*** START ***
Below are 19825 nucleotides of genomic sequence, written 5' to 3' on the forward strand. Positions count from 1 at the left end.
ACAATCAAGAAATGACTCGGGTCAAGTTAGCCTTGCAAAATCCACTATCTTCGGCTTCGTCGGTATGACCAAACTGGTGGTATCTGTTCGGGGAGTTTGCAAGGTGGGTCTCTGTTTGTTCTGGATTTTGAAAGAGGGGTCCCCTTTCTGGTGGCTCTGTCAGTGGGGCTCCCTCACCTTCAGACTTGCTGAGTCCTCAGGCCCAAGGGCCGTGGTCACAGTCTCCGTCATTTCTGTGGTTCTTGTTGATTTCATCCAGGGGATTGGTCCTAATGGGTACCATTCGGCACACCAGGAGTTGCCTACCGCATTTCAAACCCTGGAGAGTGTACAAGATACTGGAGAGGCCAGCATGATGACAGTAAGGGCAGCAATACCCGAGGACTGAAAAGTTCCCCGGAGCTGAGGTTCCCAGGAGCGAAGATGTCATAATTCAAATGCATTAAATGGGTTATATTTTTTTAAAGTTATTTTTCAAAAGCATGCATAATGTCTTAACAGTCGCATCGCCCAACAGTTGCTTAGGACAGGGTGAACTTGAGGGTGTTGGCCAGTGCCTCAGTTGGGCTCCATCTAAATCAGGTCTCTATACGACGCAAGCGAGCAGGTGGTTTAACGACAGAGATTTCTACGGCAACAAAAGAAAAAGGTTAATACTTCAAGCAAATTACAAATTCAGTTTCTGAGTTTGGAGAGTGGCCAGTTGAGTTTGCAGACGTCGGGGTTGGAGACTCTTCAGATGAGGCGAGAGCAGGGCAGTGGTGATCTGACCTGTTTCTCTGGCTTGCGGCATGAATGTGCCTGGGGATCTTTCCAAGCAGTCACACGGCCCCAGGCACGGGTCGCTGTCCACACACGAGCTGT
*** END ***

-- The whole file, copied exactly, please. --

Below are 19825 nucleotides of genomic sequence, written 5' to 3' on the forward strand. Positions count from 1 at the left end.
ACAATCAAGAAATGACTCGGGTCAAGTTAGCCTTGCAAAATCCACTATCTTCGGCTTCGTCGGTATGACCAAACTGGTGGTATCTGTTCGGGGAGTTTGCAAGGTGGGTCTCTGTTTGTTCTGGATTTTGAAAGAGGGGTCCCCTTTCTGGTGGCTCTGTCAGTGGGGCTCCCTCACCTTCAGACTTGCTGAGTCCTCAGGCCCAAGGGCCGTGGTCACAGTCTCCGTCATTTCTGTGGTTCTTGTTGATTTCATCCAGGGGATTGGTCCTAATGGGTACCATTCGGCACACCAGGAGTTGCCTACCGCATTTCAAACCCTGGAGAGTGTACAAGATACTGGAGAGGCCAGCATGATGACAGTAAGGGCAGCAATACCCGAGGACTGAAAAGTTCCCCGGAGCTGAGGTTCCCAGGAGCGAAGATGTCATAATTCAAATGCATTAAATGGGTTATATTTTTTTAAAGTTATTTTTCAAAAGCATGCATAATGTCTTAACAGTCGCATCGCCCAACAGTTGCTTAGGACAGGGTGAACTTGAGGGTGTTGGCCAGTGCCTCAGTTGGGCTCCATCTAAATCAGGTCTCTATACGACGCAAGCGAGCAGGTGGTTTAACGACAGAGATTTCTACGGCAACAAAAGAAAAAGGTTAATACTTCAAGCAAATTACAAATTCAGTTTCTGAGTTTGGAGAGTGGCCAGTTGAGTTTGCAGACGTCGGGGTTGGAGACTCTTCAGATGAGGCGAGAGCAGGGCAGTGGTGATCTGACCTGTTTCTCTGGCTTGCGGCATGAATGTGCCTGGGGATCTTTCCAAGCAGTCACACGGCCCCAGGCACGGGTCGCTGTCCACACACGAGCTGT